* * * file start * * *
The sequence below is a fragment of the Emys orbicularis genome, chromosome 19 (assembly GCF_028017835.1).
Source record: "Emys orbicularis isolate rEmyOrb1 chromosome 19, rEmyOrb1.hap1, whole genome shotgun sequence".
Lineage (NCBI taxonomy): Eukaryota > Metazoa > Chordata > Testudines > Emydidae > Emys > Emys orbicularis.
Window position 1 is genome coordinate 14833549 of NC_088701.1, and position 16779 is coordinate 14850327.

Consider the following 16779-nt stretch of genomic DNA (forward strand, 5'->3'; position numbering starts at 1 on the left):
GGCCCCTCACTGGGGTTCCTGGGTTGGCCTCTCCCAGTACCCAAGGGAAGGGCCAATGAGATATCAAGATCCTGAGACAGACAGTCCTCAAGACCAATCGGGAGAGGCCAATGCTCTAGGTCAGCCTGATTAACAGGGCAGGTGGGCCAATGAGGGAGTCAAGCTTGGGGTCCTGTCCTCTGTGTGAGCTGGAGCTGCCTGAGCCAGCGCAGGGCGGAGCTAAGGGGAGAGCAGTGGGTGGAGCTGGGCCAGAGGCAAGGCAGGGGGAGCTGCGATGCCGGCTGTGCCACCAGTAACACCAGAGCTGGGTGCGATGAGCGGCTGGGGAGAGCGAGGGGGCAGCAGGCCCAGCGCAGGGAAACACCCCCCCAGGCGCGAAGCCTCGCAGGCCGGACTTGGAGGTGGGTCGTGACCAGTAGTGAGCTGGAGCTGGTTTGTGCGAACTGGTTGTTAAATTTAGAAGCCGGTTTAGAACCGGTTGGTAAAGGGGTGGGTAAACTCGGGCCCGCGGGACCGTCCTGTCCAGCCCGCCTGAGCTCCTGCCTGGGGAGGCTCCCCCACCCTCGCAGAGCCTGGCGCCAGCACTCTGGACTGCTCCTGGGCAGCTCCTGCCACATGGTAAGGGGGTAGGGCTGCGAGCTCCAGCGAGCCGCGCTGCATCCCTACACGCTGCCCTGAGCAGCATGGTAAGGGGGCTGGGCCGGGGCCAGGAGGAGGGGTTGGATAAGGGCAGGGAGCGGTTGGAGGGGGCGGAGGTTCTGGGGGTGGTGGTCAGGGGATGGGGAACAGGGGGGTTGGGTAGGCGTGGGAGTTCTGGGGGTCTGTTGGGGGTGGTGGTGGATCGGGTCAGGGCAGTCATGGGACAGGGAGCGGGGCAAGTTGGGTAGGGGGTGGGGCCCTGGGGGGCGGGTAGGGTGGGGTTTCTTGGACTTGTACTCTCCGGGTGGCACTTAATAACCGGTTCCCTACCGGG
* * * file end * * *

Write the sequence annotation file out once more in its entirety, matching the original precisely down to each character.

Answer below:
The sequence below is a fragment of the Emys orbicularis genome, chromosome 19 (assembly GCF_028017835.1).
Source record: "Emys orbicularis isolate rEmyOrb1 chromosome 19, rEmyOrb1.hap1, whole genome shotgun sequence".
Lineage (NCBI taxonomy): Eukaryota > Metazoa > Chordata > Testudines > Emydidae > Emys > Emys orbicularis.
Window position 1 is genome coordinate 14833549 of NC_088701.1, and position 16779 is coordinate 14850327.

Consider the following 16779-nt stretch of genomic DNA (forward strand, 5'->3'; position numbering starts at 1 on the left):
GGCCCCTCACTGGGGTTCCTGGGTTGGCCTCTCCCAGTACCCAAGGGAAGGGCCAATGAGATATCAAGATCCTGAGACAGACAGTCCTCAAGACCAATCGGGAGAGGCCAATGCTCTAGGTCAGCCTGATTAACAGGGCAGGTGGGCCAATGAGGGAGTCAAGCTTGGGGTCCTGTCCTCTGTGTGAGCTGGAGCTGCCTGAGCCAGCGCAGGGCGGAGCTAAGGGGAGAGCAGTGGGTGGAGCTGGGCCAGAGGCAAGGCAGGGGGAGCTGCGATGCCGGCTGTGCCACCAGTAACACCAGAGCTGGGTGCGATGAGCGGCTGGGGAGAGCGAGGGGGCAGCAGGCCCAGCGCAGGGAAACACCCCCCCAGGCGCGAAGCCTCGCAGGCCGGACTTGGAGGTGGGTCGTGACCAGTAGTGAGCTGGAGCTGGTTTGTGCGAACTGGTTGTTAAATTTAGAAGCCGGTTTAGAACCGGTTGGTAAAGGGGTGGGTAAACTCGGGCCCGCGGGACCGTCCTGTCCAGCCCGCCTGAGCTCCTGCCTGGGGAGGCTCCCCCACCCTCGCAGAGCCTGGCGCCAGCACTCTGGACTGCTCCTGGGCAGCTCCTGCCACATGGTAAGGGGGTAGGGCTGCGAGCTCCAGCGAGCCGCGCTGCATCCCTACACGCTGCCCTGAGCAGCATGGTAAGGGGGCTGGGCCGGGGCCAGGAGGAGGGGTTGGATAAGGGCAGGGAGCGGTTGGAGGGGGCGGAGGTTCTGGGGGTGGTGGTCAGGGGATGGGGAACAGGGGGGTTGGGTAGGCGTGGGAGTTCTGGGGGTCTGTTGGGGGTGGTGGTGGATCGGGTCAGGGCAGTCATGGGACAGGGAGCGGGGCAAGTTGGGTAGGGGGTGGGGCCCTGGGGGGCGGGTAGGGTGGGGTTTCTTGGACTTGTACTCTCCGGGTGGCACTTAATAACCGGTTCCCTACCGGG